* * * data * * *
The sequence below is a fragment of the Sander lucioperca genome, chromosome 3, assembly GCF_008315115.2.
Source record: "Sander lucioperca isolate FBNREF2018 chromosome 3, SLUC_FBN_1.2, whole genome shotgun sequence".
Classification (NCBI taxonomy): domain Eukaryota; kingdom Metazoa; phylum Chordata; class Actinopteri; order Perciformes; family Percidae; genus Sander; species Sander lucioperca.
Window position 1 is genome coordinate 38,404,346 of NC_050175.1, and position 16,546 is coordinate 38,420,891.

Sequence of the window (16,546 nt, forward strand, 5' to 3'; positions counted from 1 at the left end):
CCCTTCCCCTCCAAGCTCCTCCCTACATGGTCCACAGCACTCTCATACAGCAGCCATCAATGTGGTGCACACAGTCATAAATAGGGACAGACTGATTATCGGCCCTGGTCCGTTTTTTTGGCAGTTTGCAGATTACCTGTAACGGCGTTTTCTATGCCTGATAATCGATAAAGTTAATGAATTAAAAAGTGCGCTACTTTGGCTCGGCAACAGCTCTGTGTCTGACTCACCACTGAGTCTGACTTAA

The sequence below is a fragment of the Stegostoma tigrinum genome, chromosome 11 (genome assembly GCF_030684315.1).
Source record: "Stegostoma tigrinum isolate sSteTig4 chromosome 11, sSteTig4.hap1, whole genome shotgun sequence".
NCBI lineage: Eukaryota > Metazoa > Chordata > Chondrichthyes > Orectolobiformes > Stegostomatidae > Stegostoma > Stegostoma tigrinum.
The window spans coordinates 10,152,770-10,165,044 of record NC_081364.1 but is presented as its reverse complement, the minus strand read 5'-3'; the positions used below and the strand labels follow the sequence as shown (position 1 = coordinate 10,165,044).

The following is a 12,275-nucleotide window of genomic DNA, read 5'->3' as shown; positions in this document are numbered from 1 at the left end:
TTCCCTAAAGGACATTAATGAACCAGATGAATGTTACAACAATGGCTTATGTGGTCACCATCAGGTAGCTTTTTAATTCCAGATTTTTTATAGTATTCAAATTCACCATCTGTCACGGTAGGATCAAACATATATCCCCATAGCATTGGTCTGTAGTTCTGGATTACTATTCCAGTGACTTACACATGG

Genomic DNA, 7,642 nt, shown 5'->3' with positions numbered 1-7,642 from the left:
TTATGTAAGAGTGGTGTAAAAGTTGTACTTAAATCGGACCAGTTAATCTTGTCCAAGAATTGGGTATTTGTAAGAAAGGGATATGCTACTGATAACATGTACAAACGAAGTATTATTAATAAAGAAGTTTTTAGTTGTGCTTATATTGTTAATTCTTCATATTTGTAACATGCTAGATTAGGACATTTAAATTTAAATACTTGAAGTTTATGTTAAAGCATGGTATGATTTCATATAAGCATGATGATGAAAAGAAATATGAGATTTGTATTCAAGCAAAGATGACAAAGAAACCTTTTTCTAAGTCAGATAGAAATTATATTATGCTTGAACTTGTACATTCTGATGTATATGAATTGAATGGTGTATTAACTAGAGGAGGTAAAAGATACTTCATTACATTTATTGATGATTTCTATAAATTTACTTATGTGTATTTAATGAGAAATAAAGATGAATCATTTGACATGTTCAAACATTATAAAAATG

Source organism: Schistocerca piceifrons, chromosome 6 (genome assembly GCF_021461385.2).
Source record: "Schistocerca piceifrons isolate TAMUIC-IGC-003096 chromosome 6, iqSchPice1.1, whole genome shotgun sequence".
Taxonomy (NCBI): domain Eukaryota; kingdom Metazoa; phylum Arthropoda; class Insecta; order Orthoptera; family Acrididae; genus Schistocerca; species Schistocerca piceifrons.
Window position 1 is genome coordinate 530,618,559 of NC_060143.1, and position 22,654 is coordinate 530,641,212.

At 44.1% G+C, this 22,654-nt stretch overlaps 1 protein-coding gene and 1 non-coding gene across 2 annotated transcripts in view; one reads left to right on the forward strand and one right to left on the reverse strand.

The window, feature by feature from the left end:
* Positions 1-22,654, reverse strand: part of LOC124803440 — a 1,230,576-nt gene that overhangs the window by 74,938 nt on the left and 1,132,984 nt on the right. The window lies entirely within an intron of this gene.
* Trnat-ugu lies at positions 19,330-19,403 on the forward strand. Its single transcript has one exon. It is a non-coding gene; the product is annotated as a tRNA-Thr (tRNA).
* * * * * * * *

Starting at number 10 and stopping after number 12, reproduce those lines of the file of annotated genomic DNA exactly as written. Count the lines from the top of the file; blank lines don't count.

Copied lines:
The window spans coordinates 10,152,770-10,165,044 of record NC_081364.1 but is presented as its reverse complement, the minus strand read 5'-3'; the positions used below and the strand labels follow the sequence as shown (position 1 = coordinate 10,165,044).

The following is a 12,275-nucleotide window of genomic DNA, read 5'->3' as shown; positions in this document are numbered from 1 at the left end:
TTCCCTAAAGGACATTAATGAACCAGATGAATGTTACAACAATGGCTTATGTGGTCACCATCAGGTAGCTTTTTAATTCCAGATTTTTTATAGTATTCAAATTCACCATCTGTCACGGTAGGATCAAACATATATCCCCATAGCATTGGTCTGTAGTTCTGGATTACTATTCCAGTGACTTACACATGG